KNOXVILLE, Tenn. (WVLT) -- If you've walked through the fourth floor of East Tennessee Children’s Hospital, you've heard the high-pitched squeals and seen the uncontrollable tremors.
More than 1000 babies will be born with these symptoms in our state this year. That's why Governor Bill Haslam signed a bill into law that would prosecute the moms responsible.
Doctors and nurses at ETCH have fought the law. Instead, they point to education and awareness. Because while the number of babies born with neonatal abstinence syndrome in Tennessee is set to hit 1,000, the number of prescription drugs prescribed to pregnant women is also on the rise.
Doctors are prescribing opioids to pregnant women at an astonishing rate, nearly 20 percent more than a decade ago. When addiction sets in, babies suffer the consequences.
Lizett Jarnagin found out she was pregnant at three months. At that time, Jarnagin was using drugs. First it was prescription pain killers, then subutex.
“I felt like to keep my kids healthy, I needed to use drugs because I was so scared of not using and going into automatic withdrawal and detox and losing my children," said Jarnagin.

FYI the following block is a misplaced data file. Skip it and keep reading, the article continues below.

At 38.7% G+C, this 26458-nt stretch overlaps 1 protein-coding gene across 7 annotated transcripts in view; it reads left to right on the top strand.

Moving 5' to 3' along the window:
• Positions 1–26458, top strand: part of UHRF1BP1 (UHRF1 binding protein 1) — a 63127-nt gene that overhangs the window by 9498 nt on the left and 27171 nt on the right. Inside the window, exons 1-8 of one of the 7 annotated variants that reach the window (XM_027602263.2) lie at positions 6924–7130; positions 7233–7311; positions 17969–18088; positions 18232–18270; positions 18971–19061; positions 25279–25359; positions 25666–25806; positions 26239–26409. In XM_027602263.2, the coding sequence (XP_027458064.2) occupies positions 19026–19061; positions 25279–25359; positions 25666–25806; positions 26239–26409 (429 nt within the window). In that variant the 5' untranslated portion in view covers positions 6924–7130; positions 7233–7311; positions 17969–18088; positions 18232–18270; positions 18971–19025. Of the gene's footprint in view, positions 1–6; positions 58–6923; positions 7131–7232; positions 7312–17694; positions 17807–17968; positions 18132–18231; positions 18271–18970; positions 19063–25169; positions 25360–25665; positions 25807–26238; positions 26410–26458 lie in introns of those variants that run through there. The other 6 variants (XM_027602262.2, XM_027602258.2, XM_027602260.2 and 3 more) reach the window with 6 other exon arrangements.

Her oldest, Luis, was born dependent. He spent 30 days in the NICU.
A few months later Jarnagin was pregnant again.
“I started using harder stuff. I started using it different ways. I went from... From being lost to being more lost pretty much," said Jarnagin.
Malik was born with NAS, just like his older brother.
“It was horrible seeing them hooked to all the machines. Not being able to hold them the right way and just seeing them from a distance," said Jarnagin.
ETCH is on track to treat nearly 300 babies with NAS this year.
“Lots of times we hear, nobody told me. My doctor said it would be fine," said neonatal nurse Kyle Cook.
Meaning women who are first prescribed painkiller for back pain become dependent and so do their babies.
"These aren't necessarily homeless women. These are your neighbors and friends," said Cook.
While the NAS problem in Tennessee tops most states, so does the prescription pill problem. Here in Tennessee, doctors prescribe enough hydrocodone for everyone above the age of 12 to have 51 tablets.
That's why doctors and nurses at ETCH say the end to this epidemic lies in education and awareness.
And they're not alone. Moms like Jarnagin who've come out on the other side of addiction have a message to share as well.
“I put the drugs in my kids without them being willing. I forced them to be drug addicted because of my own selfish needs," said Jarnagin.
Now clean and sober with the help of the Helen Ross McNabb Center, she's looking for a job to mentor others to tell them there is help out there.
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